I heard that she had passed away, gone to the arms of Jesus. I have a smile on my face and a tear in my eye for my friend, Mrs. Elenor Van Pelt.
Mrs. Elenor had just celebrated her 89th birthday. She was young at heart, generous, and had that kind of sweet toughness that only a real lady has after having lived a full, adventurous life.
We were recent friends but had been linked across the generations through a family connection spanning longer than a century.
We first met over email two years ago (yes . . . an 87-year-old emailing) after being connected by my Aunt Shug. Mrs. Elenor was still in possession of a bank given to her by my grandmother’s grandfather. Since it was a gift from my great great great (did I get the right number of greats?) grandfather, I boldly asked her if I could purchase it from her. She said, no, she was not ready to part with it, but someday if she changed her mind, she would contact me.
About six months later, I got this note from her:
"I am now ready to pass on my reindeer bank which was a baby gift from Dr. J.C. Eckles when I was born on January 4, 1930. I feel certain that my parents, Thelma and Sylvan Kramer, put the ten dimes from the bank into a savings account that they opened in my name at the Maryville Federal Savings and Loan on Broadway."
The ten dimes she received in 1930 would be worth about $20 today, and I offered to pay a lot more, but . . . the value of the Reindeer Bank can’t truly be measured. He may be a little guy—only about five inches tall—but he has a well-traveled story as big as all outdoors. It’s a story about Generosity.
The day Sharon and I dropped by to see Mrs. Elenor, I thought I was picking up a 100-year-old heirloom from a sweet lady in assisted living. Instead I gained a new friend and a deeper understanding of a legacy passed.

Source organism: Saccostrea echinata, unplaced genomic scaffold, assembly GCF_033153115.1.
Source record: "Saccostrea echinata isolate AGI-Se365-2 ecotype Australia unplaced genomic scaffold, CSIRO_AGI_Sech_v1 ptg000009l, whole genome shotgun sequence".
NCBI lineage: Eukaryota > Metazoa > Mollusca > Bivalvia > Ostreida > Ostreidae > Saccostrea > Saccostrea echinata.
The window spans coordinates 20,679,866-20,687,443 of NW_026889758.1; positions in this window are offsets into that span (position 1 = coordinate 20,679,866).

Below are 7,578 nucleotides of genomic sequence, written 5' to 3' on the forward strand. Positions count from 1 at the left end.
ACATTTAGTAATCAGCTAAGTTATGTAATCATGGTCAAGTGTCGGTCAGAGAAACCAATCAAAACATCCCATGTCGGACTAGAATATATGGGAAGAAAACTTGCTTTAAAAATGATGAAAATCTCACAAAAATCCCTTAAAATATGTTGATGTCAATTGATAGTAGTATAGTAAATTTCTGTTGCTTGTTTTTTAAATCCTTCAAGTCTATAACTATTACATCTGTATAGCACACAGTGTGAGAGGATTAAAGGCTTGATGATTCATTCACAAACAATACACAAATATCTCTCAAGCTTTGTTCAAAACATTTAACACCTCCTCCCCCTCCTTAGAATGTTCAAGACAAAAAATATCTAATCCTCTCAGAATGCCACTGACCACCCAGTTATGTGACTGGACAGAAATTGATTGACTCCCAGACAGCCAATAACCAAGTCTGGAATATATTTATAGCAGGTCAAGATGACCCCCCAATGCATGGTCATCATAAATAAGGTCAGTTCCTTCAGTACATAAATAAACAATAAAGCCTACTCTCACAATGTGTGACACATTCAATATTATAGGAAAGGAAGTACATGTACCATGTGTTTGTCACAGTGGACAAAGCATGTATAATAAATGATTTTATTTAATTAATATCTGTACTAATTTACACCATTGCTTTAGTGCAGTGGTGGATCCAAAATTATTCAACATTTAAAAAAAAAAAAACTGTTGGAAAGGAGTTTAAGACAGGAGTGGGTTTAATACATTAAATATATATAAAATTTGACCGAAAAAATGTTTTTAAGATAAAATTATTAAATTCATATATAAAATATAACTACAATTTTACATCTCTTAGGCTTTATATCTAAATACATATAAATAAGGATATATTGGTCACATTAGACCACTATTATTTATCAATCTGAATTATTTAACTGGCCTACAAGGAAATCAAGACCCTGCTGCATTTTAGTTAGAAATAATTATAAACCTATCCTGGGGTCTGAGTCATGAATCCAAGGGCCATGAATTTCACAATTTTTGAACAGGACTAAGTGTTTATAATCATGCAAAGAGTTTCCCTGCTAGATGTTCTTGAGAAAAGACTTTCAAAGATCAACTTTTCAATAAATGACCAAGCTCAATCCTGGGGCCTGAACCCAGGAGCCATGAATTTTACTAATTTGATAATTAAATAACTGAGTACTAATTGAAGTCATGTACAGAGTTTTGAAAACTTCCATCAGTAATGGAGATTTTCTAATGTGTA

We talked and talked. I got to hear her story and things about my ggggreat grandfather Dr. J.C. Eckles. Having studied our family tree and stories, I knew that Dr. Eckles had traveled the South after the Civil War as a circuit riding preacher. I’m blessed to have the Bible he carried in his saddle bags in those days.
And it was fun to find out that Mrs. Elenor and her minister husband, Austin, spent time on the mission field in Alaska ministering to the Eskimo people. Austin was so distressed over the hunger problem of the people he was working with that he petitioned the U.S. Congress for funds to fence and herd reindeer as a consistent food source to do away with the hunger problem.
The irony that the Reindeer Bank was in their missionary home, having traveled thousands of miles from Tennessee to Alaska and now back to my home in Tennessee is not lost on me.
A Bible and a savings bank. The things to help others with. The things to build a legacy of Generosity with. Not at all lost on me.
Almost 90 years ago, Generosity caused my ancestor Dr. J.C. Eckles, a former circuit riding preacher without much money, to give this Reindeer Bank to Mrs. Elenor at her birth. Generosity caused her and her minister husband, Austin, to give their lives away for others. And almost 90 years later, Generosity returns the Reindeer Bank to me and my family. Now, every time my grandchildren hear The Reindeer Bank Story, the legacy of Generosity will be carried forward.
So, what about you? What legacy are you building and passing? How are you using your numbered days to help others and carry Generosity forward?
Even in the last email I got from Mrs. Elenor, she shared the lasting value of looking and living forward:
"I, too, look forward to spring! At our home we have daffodils blooming in the courtyard below my balcony."
Rest in peace, my generous friend. I suspect there are daffodils all around you now.
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